Trevisani, who was the Technical Coordinator for the AGNULA/DeMuDi
up a few weeks ago on the Debian developer media list
about the problems with DeMuDi as a separate distribution and the need for
a internal Debian multimedia project:
After one year of work and having
reached release 0.9 I definitely think that is time to start a
Debian-Multimedia internal-projects...I'm aware that there is no chance for
the project for growing and lasting in the future if it does not become
quite urgently a Debian internal projects.
Trevisani has stepped down from his position as Technical Coordinator
for the project after one year of work and the release of DeMuDi 0.9.
The position is now being handled by Andrea Glorioso. Glorioso also took
part in the discussion on the Debian developer mailing list, and says
that they're trying to find a good way to cooperate between the AGNULA project and Debian. However, there are some technical hurdles in coordinating packages with Debian, since the stable distribution moves very slowly and the testing and unstable distributions are (by definition) always in a state of flux.
Geiger has also stopped working on DeMuDi and says that he wants to
"concentrate more on pushing the idea within Debian, simply by
maintaining the DeMuDi packages within the Debian framework." Geiger
says that the main problem with DeMuDi is a lack of developers. A glance at
developer mailing list archives shows that there's not a lot of
activity on that front.
While some developers are being paid for work related to Linux
multimedia, Geiger says there is little money for creating the
distribution itself. According to Geiger, "the big part of the money is
going into the subprojects...the small part that is left for building
the two distributions is divided equally among DeMuDi and RehMuDi." Both
Geiger and Trevisani have worked on DeMuDi as volunteers.
For now, Geiger says that the he hopes there will be more discussion
within Debian about an internal multimedia project. He also
mentioned that a separate mailing list for discussion of a multimedia
project has been requested. As of yet, there's no official word on the
status of an internal Debian project.
Whether the AGNULA projects will result in a usable multimedia
distribution, or if Trevisani and Geiger will be successful in producing
a viable sub-project within Debian, remains to be seen. If Linux is
going to make any kind of dent in Microsoft's share on the desktop,
we'll definitely need multimedia applications that can compete with the
commercial counterparts for Windows and the Mac OS. There are a number
of applications that are showing promise, but a distribution that
bundles the applications could be a huge boon in luring users away from
proprietary platforms and onto Linux.
Comments (5 posted)
The U.S. Patent and Trademark Office continues to amaze with the range of
software technologies that it is willing to patent. Here are a couple of
- Interwoven has been awarded patent
#6,505,212 for a "system and method for website development."
What the patent really covers, though, is a revision control
system; the management of web site content is just one possible use
suggested in the patent abstract. This patent covers content
management systems like Zope quite clearly; revision control systems
like CVS could also be threatened, however. (See also: Interwoven's
press release on the patent).
- Amazon, meanwhile, was just given patent
#6,525,747, which covers online discussion systems. This patent
would appear to cover just about any site which allows the posting of
comments. It might be limited somewhat, however, by its reference to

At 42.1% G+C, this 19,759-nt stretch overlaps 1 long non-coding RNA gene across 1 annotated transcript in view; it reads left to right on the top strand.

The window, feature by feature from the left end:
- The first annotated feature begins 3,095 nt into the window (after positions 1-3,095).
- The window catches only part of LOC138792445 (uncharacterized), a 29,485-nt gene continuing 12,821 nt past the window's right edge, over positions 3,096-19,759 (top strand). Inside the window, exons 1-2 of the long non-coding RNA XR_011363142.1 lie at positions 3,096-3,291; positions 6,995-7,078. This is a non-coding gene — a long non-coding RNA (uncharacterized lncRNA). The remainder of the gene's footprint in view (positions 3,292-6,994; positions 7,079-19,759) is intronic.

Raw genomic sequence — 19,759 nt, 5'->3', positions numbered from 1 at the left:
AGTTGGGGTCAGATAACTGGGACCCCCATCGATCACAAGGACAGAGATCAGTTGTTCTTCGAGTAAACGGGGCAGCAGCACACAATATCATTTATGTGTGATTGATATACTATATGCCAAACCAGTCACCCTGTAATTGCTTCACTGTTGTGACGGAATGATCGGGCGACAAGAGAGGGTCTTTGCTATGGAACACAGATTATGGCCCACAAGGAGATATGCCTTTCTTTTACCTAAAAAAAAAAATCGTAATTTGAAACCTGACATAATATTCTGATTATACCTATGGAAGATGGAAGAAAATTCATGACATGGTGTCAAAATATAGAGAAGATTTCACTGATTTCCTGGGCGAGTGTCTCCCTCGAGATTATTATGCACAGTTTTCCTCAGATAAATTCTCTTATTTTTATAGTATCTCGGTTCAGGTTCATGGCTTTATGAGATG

"items offered for sale" as the starting point for discussions.
There is no doubt that copious amounts of prior art can be found for both
of these patents. Your editor first used a revision control system -
accessed with punch cards - over twenty years ago. Web sites allowing
discussions existed before Amazon hit the net, and certainly before 1999,
when the patent was filed.
But prior art does not help address the real problem: the patent office is
allowing companies to try to fence off little bits of the intellectual
landscape without regard to originality or any pretense of promoting any
sort of progress. Increasingly, it is impossible to write any sort of
nontrivial program that does not infringe upon somebody's patent. The only
saving grace is the fact that most of these patents are never enforced.
Otherwise, software development would grind to a halt - at least, in those
countries which allow software patents.
Comments (8 posted)
It's been a little while since we have posted one of these updates. That
is as it should be...better to fill our pages with the stuff you all
came to read. We'll let you get into this week's hot
security updates shortly, but, first, a word from your sponsor.
The individual subscription count stands at almost exactly 2500; it really
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That said, here's a quick heads up: we'll be making a small change to
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And our new
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So we will soon (within a week or two) implement a discount for longer-term
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Thanks, as always, for supporting LWN.
Comments (21 posted)
Page editor: Jonathan Corbet
Inside this week's LWN.net Weekly Edition
- Security: Giving root to the web; new vulnerabilities in bitchx, vnc, webmin, and zlib
- Kernel: Object-based rmap; page clustering; /proc and threads; driver porting
- Distributions: The demise of MicroBSD
- Development: Heartbeat 1.0.1,
JACK 0.50.0, MICO 2.3.9, MySQL 4.0.11, RT 3.0 Beta 2,
JACK Rack 1.4.1, Hydrogen 0.7.5, PythonCAD R4, LGP Game Project,
XFree86 4.3.0, Wine 20030219, Python 2.3a2.
- Press: Lawrence Lessig on European software patents,
UI configurability, Sun's CPU plans, The Linux Uprising,
ELCPS v1.0, portable Ogg players, Lindows notebook.
- Announcements: FSF Associate Membership Meeting, free replacements for Windows software,
YAPC::NA::2003 Registration, Seminar on Free and Open Source Software, Dublin,
linuxmagau.org, IT in 2003.
- Letters: Free software and commercial use; Microsoft RMS